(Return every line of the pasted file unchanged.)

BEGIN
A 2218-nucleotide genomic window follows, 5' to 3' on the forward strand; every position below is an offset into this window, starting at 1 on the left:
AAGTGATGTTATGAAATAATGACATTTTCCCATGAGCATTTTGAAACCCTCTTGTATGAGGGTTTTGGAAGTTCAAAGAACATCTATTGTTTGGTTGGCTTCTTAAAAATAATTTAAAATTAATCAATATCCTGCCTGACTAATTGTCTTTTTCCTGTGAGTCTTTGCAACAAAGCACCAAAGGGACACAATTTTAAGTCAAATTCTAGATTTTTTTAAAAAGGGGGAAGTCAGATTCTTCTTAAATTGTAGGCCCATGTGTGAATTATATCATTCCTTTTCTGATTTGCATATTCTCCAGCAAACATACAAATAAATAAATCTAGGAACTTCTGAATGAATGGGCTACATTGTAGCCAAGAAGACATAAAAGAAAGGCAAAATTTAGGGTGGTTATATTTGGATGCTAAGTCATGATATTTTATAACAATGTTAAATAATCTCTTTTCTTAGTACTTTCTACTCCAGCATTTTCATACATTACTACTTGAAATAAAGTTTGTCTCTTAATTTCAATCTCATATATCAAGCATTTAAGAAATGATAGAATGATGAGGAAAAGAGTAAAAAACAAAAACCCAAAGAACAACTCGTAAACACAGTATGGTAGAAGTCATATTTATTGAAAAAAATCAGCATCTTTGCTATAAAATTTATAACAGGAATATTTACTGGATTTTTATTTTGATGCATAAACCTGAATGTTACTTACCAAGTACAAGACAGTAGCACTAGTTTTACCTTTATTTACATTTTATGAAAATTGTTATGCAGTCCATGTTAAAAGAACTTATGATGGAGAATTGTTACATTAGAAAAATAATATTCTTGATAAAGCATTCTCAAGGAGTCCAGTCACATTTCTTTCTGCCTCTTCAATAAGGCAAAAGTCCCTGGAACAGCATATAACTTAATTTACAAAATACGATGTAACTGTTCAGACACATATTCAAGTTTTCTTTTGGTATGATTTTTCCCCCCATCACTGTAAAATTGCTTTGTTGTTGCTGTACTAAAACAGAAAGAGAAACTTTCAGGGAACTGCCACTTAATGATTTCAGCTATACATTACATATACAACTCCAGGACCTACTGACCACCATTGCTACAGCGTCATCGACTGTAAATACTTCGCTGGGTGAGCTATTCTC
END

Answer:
A 2218-nucleotide genomic window follows, 5' to 3' on the forward strand; every position below is an offset into this window, starting at 1 on the left:
AAGTGATGTTATGAAATAATGACATTTTCCCATGAGCATTTTGAAACCCTCTTGTATGAGGGTTTTGGAAGTTCAAAGAACATCTATTGTTTGGTTGGCTTCTTAAAAATAATTTAAAATTAATCAATATCCTGCCTGACTAATTGTCTTTTTCCTGTGAGTCTTTGCAACAAAGCACCAAAGGGACACAATTTTAAGTCAAATTCTAGATTTTTTTAAAAAGGGGGAAGTCAGATTCTTCTTAAATTGTAGGCCCATGTGTGAATTATATCATTCCTTTTCTGATTTGCATATTCTCCAGCAAACATACAAATAAATAAATCTAGGAACTTCTGAATGAATGGGCTACATTGTAGCCAAGAAGACATAAAAGAAAGGCAAAATTTAGGGTGGTTATATTTGGATGCTAAGTCATGATATTTTATAACAATGTTAAATAATCTCTTTTCTTAGTACTTTCTACTCCAGCATTTTCATACATTACTACTTGAAATAAAGTTTGTCTCTTAATTTCAATCTCATATATCAAGCATTTAAGAAATGATAGAATGATGAGGAAAAGAGTAAAAAACAAAAACCCAAAGAACAACTCGTAAACACAGTATGGTAGAAGTCATATTTATTGAAAAAAATCAGCATCTTTGCTATAAAATTTATAACAGGAATATTTACTGGATTTTTATTTTGATGCATAAACCTGAATGTTACTTACCAAGTACAAGACAGTAGCACTAGTTTTACCTTTATTTACATTTTATGAAAATTGTTATGCAGTCCATGTTAAAAGAACTTATGATGGAGAATTGTTACATTAGAAAAATAATATTCTTGATAAAGCATTCTCAAGGAGTCCAGTCACATTTCTTTCTGCCTCTTCAATAAGGCAAAAGTCCCTGGAACAGCATATAACTTAATTTACAAAATACGATGTAACTGTTCAGACACATATTCAAGTTTTCTTTTGGTATGATTTTTCCCCCCATCACTGTAAAATTGCTTTGTTGTTGCTGTACTAAAACAGAAAGAGAAACTTTCAGGGAACTGCCACTTAATGATTTCAGCTATACATTACATATACAACTCCAGGACCTACTGACCACCATTGCTACAGCGTCATCGACTGTAAATACTTCGCTGGGTGAGCTATTCTC